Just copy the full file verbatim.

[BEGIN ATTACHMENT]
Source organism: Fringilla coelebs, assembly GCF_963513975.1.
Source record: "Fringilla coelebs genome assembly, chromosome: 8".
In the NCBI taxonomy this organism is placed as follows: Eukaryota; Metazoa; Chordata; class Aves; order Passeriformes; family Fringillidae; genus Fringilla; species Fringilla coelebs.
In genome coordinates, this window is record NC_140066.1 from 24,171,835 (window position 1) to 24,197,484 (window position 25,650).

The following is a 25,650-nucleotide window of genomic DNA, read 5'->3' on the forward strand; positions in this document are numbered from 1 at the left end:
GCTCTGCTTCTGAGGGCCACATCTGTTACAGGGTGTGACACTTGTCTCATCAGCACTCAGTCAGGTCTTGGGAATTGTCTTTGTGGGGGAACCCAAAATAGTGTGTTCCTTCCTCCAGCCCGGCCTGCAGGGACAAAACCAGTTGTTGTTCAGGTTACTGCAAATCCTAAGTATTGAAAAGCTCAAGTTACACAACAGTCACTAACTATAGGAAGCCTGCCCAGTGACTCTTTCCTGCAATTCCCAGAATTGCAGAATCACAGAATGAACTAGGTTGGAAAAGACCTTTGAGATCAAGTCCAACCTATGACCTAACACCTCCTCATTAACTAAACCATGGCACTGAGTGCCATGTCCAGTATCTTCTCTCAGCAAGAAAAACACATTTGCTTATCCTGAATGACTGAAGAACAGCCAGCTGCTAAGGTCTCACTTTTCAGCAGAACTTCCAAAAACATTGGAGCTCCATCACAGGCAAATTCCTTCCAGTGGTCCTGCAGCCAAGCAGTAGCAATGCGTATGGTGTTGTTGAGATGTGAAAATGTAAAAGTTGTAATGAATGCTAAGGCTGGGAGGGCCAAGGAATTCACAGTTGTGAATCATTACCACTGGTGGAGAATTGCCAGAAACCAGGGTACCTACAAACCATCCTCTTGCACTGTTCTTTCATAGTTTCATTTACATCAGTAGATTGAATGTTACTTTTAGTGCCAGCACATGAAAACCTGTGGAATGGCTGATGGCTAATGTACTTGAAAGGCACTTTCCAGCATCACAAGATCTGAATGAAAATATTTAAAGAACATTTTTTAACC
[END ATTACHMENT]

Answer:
Source organism: Fringilla coelebs, assembly GCF_963513975.1.
Source record: "Fringilla coelebs genome assembly, chromosome: 8".
In the NCBI taxonomy this organism is placed as follows: Eukaryota; Metazoa; Chordata; class Aves; order Passeriformes; family Fringillidae; genus Fringilla; species Fringilla coelebs.
In genome coordinates, this window is record NC_140066.1 from 24,171,835 (window position 1) to 24,197,484 (window position 25,650).

The following is a 25,650-nucleotide window of genomic DNA, read 5'->3' on the forward strand; positions in this document are numbered from 1 at the left end:
GCTCTGCTTCTGAGGGCCACATCTGTTACAGGGTGTGACACTTGTCTCATCAGCACTCAGTCAGGTCTTGGGAATTGTCTTTGTGGGGGAACCCAAAATAGTGTGTTCCTTCCTCCAGCCCGGCCTGCAGGGACAAAACCAGTTGTTGTTCAGGTTACTGCAAATCCTAAGTATTGAAAAGCTCAAGTTACACAACAGTCACTAACTATAGGAAGCCTGCCCAGTGACTCTTTCCTGCAATTCCCAGAATTGCAGAATCACAGAATGAACTAGGTTGGAAAAGACCTTTGAGATCAAGTCCAACCTATGACCTAACACCTCCTCATTAACTAAACCATGGCACTGAGTGCCATGTCCAGTATCTTCTCTCAGCAAGAAAAACACATTTGCTTATCCTGAATGACTGAAGAACAGCCAGCTGCTAAGGTCTCACTTTTCAGCAGAACTTCCAAAAACATTGGAGCTCCATCACAGGCAAATTCCTTCCAGTGGTCCTGCAGCCAAGCAGTAGCAATGCGTATGGTGTTGTTGAGATGTGAAAATGTAAAAGTTGTAATGAATGCTAAGGCTGGGAGGGCCAAGGAATTCACAGTTGTGAATCATTACCACTGGTGGAGAATTGCCAGAAACCAGGGTACCTACAAACCATCCTCTTGCACTGTTCTTTCATAGTTTCATTTACATCAGTAGATTGAATGTTACTTTTAGTGCCAGCACATGAAAACCTGTGGAATGGCTGATGGCTAATGTACTTGAAAGGCACTTTCCAGCATCACAAGATCTGAATGAAAATATTTAAAGAACATTTTTTAACC